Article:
I did not see Gallo’s follow-up film “The Brown Bunny” (2003). By this time his narcissism, performance or not, had become tiresome & I did not want to see what he & Chloe Sevighny had going on. I may have been wrong & it is worth a view but “Be careful what you pretend to be because you are what you pretend to be” (Kurt Vonnegut). Come on Vincent too cool is just not cool.  “Buffalo 66” is a fine personal vision of stunted masculinity & a memorable movie.

Atom Egoyan, the Canadian film maker, made a breakthrough movie with “Exotica” in 1994. The film revolves around the lives of characters who coincide at the eponymous nightclub. It was promoted as an erotic thriller but it’s a  complex non-linear intrigue with a lot of sadness & tragedy. I preferred Egoyan’s mature films to his contemporary US directors like Soderbergh for example. “Exotica” is a tough watch but rewarding. Elias Koteas, as DJ Eric, proves he is some actor.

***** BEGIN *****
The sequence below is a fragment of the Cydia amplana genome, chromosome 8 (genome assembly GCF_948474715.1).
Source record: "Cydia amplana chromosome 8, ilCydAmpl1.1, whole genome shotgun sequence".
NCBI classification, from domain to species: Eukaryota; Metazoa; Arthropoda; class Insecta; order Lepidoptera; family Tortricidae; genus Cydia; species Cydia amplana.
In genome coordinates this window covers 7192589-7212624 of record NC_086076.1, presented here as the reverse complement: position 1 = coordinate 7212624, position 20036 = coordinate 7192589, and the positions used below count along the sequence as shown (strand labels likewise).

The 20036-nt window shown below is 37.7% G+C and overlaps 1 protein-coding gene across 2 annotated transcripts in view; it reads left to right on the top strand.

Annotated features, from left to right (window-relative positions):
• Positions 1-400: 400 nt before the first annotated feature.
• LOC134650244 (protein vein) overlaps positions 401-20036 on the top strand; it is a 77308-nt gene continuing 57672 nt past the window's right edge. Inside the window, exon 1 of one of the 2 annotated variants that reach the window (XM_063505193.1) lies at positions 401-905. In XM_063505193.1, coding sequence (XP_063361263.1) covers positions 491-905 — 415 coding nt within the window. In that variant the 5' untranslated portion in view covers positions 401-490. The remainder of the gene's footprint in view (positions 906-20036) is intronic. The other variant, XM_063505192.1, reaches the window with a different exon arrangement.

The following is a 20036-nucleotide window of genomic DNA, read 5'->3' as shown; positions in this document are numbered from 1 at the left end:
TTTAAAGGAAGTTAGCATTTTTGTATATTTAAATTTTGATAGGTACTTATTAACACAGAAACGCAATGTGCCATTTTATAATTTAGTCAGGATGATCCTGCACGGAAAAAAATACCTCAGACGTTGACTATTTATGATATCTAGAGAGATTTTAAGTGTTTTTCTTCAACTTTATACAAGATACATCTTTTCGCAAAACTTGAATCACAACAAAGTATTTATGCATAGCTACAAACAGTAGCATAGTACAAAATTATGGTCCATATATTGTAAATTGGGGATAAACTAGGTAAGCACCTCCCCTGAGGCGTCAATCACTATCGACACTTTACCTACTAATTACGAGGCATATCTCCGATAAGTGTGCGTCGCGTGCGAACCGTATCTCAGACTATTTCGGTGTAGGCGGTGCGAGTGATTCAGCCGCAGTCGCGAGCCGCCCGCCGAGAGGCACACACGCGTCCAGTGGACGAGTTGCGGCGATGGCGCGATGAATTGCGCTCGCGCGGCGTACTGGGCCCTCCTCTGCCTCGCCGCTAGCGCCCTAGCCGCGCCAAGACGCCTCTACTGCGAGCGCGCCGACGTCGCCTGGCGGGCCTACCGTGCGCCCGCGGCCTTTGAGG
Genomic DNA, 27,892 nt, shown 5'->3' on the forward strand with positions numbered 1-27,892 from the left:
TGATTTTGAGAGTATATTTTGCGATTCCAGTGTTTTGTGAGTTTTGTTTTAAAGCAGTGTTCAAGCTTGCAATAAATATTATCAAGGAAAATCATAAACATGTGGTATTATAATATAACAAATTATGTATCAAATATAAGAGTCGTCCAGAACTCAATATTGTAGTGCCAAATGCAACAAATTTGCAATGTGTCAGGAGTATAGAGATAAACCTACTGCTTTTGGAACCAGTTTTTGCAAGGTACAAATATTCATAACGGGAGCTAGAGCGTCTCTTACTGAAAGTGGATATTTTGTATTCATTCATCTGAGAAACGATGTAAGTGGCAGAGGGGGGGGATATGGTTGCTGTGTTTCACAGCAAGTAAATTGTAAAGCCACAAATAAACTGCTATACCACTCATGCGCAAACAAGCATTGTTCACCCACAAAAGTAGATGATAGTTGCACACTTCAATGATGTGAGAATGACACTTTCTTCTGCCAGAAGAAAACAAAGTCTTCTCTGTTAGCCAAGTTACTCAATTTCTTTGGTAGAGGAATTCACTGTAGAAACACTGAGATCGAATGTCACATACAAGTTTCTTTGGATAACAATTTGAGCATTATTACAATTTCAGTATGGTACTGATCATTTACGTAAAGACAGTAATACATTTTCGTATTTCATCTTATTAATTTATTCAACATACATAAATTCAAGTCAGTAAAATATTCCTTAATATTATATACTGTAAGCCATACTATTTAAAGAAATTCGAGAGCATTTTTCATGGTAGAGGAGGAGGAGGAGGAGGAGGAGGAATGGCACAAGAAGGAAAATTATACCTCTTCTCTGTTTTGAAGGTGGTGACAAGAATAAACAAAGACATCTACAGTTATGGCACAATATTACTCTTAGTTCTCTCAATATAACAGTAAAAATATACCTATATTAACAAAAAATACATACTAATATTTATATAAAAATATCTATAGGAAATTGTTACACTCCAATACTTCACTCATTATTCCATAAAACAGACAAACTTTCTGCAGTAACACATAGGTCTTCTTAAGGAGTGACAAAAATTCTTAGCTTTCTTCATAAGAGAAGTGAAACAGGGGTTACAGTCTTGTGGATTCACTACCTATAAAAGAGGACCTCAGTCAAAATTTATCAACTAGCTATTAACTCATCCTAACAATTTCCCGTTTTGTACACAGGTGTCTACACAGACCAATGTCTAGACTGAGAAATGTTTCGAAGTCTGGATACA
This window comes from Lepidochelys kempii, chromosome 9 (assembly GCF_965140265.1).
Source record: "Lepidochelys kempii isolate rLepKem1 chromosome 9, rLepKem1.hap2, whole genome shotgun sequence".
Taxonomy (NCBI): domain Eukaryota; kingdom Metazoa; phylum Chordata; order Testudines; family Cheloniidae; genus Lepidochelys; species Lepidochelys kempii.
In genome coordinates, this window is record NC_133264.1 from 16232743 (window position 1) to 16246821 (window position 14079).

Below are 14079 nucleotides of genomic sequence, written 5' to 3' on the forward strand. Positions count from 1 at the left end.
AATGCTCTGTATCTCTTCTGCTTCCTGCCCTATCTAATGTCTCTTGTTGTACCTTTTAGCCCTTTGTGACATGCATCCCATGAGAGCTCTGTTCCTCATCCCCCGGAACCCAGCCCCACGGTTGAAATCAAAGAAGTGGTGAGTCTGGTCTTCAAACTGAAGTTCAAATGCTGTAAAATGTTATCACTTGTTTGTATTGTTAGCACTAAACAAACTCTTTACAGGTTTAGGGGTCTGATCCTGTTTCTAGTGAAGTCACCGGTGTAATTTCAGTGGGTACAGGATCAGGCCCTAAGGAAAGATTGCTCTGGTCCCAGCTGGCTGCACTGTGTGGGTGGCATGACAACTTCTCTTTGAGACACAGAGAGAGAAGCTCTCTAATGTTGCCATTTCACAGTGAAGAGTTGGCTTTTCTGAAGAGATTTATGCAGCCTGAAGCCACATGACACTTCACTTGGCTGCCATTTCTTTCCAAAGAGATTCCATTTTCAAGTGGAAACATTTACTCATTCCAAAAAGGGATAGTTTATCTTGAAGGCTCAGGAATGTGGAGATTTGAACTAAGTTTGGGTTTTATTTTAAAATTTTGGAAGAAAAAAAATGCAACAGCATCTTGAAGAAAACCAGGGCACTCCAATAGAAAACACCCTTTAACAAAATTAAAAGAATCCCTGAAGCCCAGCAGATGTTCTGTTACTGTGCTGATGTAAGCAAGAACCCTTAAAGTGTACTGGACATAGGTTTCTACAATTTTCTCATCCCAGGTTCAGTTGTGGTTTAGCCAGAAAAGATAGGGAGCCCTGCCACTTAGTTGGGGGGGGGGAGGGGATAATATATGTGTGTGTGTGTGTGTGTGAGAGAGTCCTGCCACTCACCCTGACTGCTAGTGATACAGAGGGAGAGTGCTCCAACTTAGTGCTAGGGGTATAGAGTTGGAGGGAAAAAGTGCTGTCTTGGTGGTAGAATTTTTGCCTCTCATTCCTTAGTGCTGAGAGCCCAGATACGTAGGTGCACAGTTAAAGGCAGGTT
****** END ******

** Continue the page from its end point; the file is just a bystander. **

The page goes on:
Christina (Mia Kirshner) dances to “Everybody Knows” by Leonard Cohen from the “I’m Your Man” LP which added orchestration to his caustic, spare lyrics. Cohen’s sardonic & arch commentaries on the modern world and its strange ways are perfect for the tone of “Exotica” They are often very funny. That line in “Closing Time”, “she’s a hundred but she’s wearing something tight” is so perfect. His songs are in so many films now. “Pump Up The Volume” used this same one. There are two in both “Natural Born Killers” & “Watchmen”. “Secretary” has Maggie Whatsit crawling around to his music. These films aspire to a similar accurate & pithy observation as the songs. “Exotica” does the trick & other films will continue to use Cohen’s music but please, not “Hallelujah” again. Here is a full length video to “Everybody Knows” which I find most alluring.

I wasn’t Looking Too Good But I Was Feeling Real Well (Keith Richards)